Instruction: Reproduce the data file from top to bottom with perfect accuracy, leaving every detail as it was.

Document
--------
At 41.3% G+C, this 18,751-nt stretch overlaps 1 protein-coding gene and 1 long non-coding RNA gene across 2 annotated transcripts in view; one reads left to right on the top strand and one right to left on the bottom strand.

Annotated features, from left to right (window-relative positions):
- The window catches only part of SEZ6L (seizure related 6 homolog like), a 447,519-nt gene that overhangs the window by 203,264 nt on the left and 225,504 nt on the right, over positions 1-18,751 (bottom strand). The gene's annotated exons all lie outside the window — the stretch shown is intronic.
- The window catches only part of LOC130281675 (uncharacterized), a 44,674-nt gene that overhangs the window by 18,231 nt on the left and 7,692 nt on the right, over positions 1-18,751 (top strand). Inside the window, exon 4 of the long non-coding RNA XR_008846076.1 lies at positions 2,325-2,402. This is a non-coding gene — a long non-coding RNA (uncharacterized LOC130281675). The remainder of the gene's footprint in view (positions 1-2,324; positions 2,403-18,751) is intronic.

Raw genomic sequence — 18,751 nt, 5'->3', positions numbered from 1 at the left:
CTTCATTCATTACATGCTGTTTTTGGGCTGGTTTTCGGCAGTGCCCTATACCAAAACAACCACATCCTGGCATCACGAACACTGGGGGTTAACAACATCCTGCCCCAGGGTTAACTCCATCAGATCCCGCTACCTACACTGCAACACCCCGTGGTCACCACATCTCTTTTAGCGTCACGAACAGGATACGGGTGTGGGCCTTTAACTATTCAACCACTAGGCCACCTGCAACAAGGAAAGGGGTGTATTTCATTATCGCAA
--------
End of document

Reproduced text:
At 41.3% G+C, this 18,751-nt stretch overlaps 1 protein-coding gene and 1 long non-coding RNA gene across 2 annotated transcripts in view; one reads left to right on the top strand and one right to left on the bottom strand.

Annotated features, from left to right (window-relative positions):
- The window catches only part of SEZ6L (seizure related 6 homolog like), a 447,519-nt gene that overhangs the window by 203,264 nt on the left and 225,504 nt on the right, over positions 1-18,751 (bottom strand). The gene's annotated exons all lie outside the window — the stretch shown is intronic.
- The window catches only part of LOC130281675 (uncharacterized), a 44,674-nt gene that overhangs the window by 18,231 nt on the left and 7,692 nt on the right, over positions 1-18,751 (top strand). Inside the window, exon 4 of the long non-coding RNA XR_008846076.1 lies at positions 2,325-2,402. This is a non-coding gene — a long non-coding RNA (uncharacterized LOC130281675). The remainder of the gene's footprint in view (positions 1-2,324; positions 2,403-18,751) is intronic.

Raw genomic sequence — 18,751 nt, 5'->3', positions numbered from 1 at the left:
CTTCATTCATTACATGCTGTTTTTGGGCTGGTTTTCGGCAGTGCCCTATACCAAAACAACCACATCCTGGCATCACGAACACTGGGGGTTAACAACATCCTGCCCCAGGGTTAACTCCATCAGATCCCGCTACCTACACTGCAACACCCCGTGGTCACCACATCTCTTTTAGCGTCACGAACAGGATACGGGTGTGGGCCTTTAACTATTCAACCACTAGGCCACCTGCAACAAGGAAAGGGGTGTATTTCATTATCGCAA